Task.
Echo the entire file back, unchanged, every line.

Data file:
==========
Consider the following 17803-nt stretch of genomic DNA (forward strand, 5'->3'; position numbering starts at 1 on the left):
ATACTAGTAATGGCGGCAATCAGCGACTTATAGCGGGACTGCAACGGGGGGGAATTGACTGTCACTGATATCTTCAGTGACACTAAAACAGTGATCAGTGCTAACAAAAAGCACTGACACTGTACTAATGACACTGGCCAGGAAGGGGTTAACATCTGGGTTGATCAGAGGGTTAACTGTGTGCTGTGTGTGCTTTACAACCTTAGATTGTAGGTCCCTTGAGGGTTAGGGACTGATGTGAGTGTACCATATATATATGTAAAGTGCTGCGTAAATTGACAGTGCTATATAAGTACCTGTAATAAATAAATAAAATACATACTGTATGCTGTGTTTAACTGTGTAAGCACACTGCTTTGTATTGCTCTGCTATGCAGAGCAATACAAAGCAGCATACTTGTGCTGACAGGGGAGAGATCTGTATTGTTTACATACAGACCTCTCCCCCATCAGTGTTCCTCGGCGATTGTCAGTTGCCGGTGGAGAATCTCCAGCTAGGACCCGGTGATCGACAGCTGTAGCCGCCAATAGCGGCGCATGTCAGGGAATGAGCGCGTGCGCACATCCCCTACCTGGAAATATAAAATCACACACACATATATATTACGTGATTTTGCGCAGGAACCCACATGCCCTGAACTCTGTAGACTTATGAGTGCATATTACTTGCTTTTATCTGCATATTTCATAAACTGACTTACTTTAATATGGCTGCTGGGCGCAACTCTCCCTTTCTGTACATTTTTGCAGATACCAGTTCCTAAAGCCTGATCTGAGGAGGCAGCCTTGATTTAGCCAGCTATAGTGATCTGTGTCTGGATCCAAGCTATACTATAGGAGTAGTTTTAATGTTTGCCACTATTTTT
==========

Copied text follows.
Consider the following 17803-nt stretch of genomic DNA (forward strand, 5'->3'; position numbering starts at 1 on the left):
ATACTAGTAATGGCGGCAATCAGCGACTTATAGCGGGACTGCAACGGGGGGGAATTGACTGTCACTGATATCTTCAGTGACACTAAAACAGTGATCAGTGCTAACAAAAAGCACTGACACTGTACTAATGACACTGGCCAGGAAGGGGTTAACATCTGGGTTGATCAGAGGGTTAACTGTGTGCTGTGTGTGCTTTACAACCTTAGATTGTAGGTCCCTTGAGGGTTAGGGACTGATGTGAGTGTACCATATATATATGTAAAGTGCTGCGTAAATTGACAGTGCTATATAAGTACCTGTAATAAATAAATAAAATACATACTGTATGCTGTGTTTAACTGTGTAAGCACACTGCTTTGTATTGCTCTGCTATGCAGAGCAATACAAAGCAGCATACTTGTGCTGACAGGGGAGAGATCTGTATTGTTTACATACAGACCTCTCCCCCATCAGTGTTCCTCGGCGATTGTCAGTTGCCGGTGGAGAATCTCCAGCTAGGACCCGGTGATCGACAGCTGTAGCCGCCAATAGCGGCGCATGTCAGGGAATGAGCGCGTGCGCACATCCCCTACCTGGAAATATAAAATCACACACACATATATATTACGTGATTTTGCGCAGGAACCCACATGCCCTGAACTCTGTAGACTTATGAGTGCATATTACTTGCTTTTATCTGCATATTTCATAAACTGACTTACTTTAATATGGCTGCTGGGCGCAACTCTCCCTTTCTGTACATTTTTGCAGATACCAGTTCCTAAAGCCTGATCTGAGGAGGCAGCCTTGATTTAGCCAGCTATAGTGATCTGTGTCTGGATCCAAGCTATACTATAGGAGTAGTTTTAATGTTTGCCACTATTTTT